The new Melbourne Museum is a cavalcade of activities and experiences in which the visitor gets a hands-on learning experience, which engages all the senses. Every effort has been made to ensure that a visit touches every part of our being, so that the exhibits make an impression. No longer the domain of the highbrow, the new museum – like many throughout the world – are now engaging much broader constituencies.
Contrast the museum experience with that of the average church service. We of evangelical persuasion have thrown almost all our eggs into two baskets: the eye and the ear (and even the eye is minimalised). The experience of worship compares rather poorly with the museum experience. “The church wouldn’t even make a good museum any more,” says Leonard Sweet. “Museums are much more fun.”
Museums seek to bring to life experiences and sensations of different times and places. The visitor is engaged in a learning experience, where the experience is the doorway into learning. The evangelical church, on the other hand, has always been somewhat suspicious of experience, preferring to give primacy to logic. Even life-killing logic.
Imagine teaching a child to walk by giving a lesson on gravity and muscular-skeletal dynamics. How many of us would be driving cars if we first had to understand the workings of an internal combustion engine? Who would use a computer if we had to explain the function of each internal part, let alone explain the source code behind the software?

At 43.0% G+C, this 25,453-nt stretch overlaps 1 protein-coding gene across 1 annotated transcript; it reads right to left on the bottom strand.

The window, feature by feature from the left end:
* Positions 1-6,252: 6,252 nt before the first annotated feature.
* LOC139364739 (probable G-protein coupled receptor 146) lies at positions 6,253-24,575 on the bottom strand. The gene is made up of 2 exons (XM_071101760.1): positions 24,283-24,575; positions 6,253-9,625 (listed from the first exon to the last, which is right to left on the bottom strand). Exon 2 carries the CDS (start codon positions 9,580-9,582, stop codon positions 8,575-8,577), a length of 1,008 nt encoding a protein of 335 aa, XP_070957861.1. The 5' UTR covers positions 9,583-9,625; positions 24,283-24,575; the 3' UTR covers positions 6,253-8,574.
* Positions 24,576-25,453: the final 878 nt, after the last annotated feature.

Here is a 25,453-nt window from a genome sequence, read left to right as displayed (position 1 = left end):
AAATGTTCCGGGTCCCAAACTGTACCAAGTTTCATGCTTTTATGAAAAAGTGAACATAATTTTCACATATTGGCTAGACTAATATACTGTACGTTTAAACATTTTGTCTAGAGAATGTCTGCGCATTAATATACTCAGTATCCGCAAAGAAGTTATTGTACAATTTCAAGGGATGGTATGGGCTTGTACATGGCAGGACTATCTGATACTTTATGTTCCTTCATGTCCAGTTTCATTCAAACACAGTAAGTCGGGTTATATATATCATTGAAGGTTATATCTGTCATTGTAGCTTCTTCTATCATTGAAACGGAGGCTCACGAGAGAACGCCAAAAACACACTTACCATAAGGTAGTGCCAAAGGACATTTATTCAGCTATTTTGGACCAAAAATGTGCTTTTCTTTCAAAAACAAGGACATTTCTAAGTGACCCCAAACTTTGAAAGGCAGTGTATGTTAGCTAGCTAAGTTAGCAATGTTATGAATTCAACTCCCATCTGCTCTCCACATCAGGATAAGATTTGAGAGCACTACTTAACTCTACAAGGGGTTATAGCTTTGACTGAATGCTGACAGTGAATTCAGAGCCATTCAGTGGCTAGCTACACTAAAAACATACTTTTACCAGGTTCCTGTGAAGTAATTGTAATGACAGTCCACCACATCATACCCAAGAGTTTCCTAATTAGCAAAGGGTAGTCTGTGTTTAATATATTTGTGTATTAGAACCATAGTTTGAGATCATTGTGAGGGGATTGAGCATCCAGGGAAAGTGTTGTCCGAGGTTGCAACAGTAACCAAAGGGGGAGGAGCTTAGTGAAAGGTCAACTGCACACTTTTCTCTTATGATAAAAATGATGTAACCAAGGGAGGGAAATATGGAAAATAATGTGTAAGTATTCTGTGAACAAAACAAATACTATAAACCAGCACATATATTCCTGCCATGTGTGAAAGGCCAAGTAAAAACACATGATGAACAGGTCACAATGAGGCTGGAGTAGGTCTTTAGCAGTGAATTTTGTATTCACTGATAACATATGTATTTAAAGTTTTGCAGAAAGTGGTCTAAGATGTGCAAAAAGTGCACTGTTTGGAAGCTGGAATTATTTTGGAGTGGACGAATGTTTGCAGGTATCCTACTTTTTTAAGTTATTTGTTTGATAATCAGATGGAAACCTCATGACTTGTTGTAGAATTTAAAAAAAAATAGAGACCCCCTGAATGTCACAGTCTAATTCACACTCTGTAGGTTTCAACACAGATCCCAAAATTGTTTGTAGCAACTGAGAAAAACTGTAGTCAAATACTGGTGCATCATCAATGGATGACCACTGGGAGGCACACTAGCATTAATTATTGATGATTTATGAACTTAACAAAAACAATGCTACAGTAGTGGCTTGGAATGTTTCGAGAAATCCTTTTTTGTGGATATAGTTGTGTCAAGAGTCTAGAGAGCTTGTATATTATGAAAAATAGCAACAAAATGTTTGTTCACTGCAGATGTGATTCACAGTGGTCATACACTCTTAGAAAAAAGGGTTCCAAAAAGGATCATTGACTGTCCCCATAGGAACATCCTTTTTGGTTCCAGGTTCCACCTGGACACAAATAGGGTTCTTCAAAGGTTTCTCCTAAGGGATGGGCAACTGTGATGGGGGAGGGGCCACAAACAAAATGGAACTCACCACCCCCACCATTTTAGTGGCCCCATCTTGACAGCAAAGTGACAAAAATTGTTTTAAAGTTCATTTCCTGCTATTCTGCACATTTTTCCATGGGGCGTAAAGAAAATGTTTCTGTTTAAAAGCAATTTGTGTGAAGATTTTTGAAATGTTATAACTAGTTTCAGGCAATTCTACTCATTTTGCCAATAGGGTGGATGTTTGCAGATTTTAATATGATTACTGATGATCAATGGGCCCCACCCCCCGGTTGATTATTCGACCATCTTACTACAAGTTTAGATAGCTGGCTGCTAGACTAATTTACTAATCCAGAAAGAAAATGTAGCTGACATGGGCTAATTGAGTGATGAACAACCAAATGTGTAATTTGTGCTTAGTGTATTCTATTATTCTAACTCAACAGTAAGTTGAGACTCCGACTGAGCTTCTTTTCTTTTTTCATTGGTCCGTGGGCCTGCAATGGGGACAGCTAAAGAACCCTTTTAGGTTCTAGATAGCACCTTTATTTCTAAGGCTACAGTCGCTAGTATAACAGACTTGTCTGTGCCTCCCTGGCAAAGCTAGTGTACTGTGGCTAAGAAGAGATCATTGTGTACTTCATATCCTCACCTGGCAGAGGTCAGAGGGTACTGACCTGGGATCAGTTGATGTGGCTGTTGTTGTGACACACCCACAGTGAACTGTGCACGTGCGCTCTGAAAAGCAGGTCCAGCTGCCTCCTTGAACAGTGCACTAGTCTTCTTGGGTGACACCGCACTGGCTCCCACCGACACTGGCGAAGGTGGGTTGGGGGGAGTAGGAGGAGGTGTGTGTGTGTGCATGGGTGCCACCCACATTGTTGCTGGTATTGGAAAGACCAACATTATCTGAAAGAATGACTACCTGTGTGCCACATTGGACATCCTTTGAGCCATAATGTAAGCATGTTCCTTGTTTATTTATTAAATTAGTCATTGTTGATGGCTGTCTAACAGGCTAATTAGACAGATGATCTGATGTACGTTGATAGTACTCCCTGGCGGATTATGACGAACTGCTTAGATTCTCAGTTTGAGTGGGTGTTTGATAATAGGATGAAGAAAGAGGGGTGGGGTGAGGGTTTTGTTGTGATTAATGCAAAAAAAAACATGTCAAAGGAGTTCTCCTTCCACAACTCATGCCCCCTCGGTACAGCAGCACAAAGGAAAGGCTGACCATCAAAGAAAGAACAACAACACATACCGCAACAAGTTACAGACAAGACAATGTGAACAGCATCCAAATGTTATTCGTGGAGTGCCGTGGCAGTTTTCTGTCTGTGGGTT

Worship is first and foremost an experience of God. It is our response to the presence of God. It should engage the whole of our being… it should be the essence of life itself, not a mere duty to be undertaken once a week on a Sunday.
There is so much life to draw upon – life in the scriptures, life in prayer, life in the gospel story, and in the communion that we share. There is the daily life experience which is so impregnated with the work and grace of God – have we seen and affirmed this in our own daily experience? In what ways has this life touched our eyes, our ears, our taste buds, our sense of smell, and of touch? How are these incorporated into our worship life together?
God forbid that the church which bears His name should worship in a lifeless way! Even the stones would cry out.
July 21, 2002